Wednesday, December 12, 2018

California law regarding protecting information on actors' ages challenged on First Amendment; so is a compelled professional speech law


A few years ago California passed a law requiring commercial websites to remove actors’ age or birthdate years from online if requested.  As a result, imdb and imdbpro generally don’t publish birth years.  Often this information is omitted from Wikipedia.  Of course, actors could just leave a head shot taken as a younger person on their resumes. 
  
It would be a good question whether a blog that identified an actor’s age could be compelled to remove it. 

The reason for the law is to reduce age discrimination, especially in film and television. This might be more relevant to generic large-scale family films, romantic comedies, or comics films than smaller independent films where there is a tendency for it to be important that the actor look like the part. 

SAG has supported this law. It ‘s also interesting that there is a push for racial diversity in casting, which could affect the production of a historical or eclectic film (like my own DADT screenplay) where it is more critical that a character be portrayed exactly as written.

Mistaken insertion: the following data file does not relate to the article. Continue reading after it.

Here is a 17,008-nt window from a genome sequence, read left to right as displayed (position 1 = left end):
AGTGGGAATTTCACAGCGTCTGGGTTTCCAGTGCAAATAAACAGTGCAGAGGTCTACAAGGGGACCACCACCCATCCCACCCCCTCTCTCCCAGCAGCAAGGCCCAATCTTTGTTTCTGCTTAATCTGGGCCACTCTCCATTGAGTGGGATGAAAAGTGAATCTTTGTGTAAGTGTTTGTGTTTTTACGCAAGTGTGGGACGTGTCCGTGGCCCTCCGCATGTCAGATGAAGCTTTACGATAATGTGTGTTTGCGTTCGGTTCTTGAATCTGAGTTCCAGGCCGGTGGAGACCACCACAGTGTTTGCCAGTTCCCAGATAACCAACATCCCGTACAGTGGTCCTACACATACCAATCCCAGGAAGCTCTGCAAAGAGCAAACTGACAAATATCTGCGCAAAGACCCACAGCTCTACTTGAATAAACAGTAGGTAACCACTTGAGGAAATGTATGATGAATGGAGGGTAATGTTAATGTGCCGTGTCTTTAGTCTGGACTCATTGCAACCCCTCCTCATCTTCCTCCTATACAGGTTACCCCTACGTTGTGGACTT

But IMDB v. Becerra will challenge the constitutionality of the law (CIV 1798), as explained in an article on EFF by David Greene, under the First Amendment (and incorporation doctrine) concerning truthful information of public interest.  

The relevant case was Smith v. Daily Mail, regarding the a W Va law regarding the newspaper publication of a minor defendant before conviction.

There is also a case NIFLA v. Becerra, as to whether a state can compel speech from a professional contrary to that person’s beliefs.
  
As a blogger, I rare do this (because of a practical risk) unless it is very certain that the party has confessed.
  

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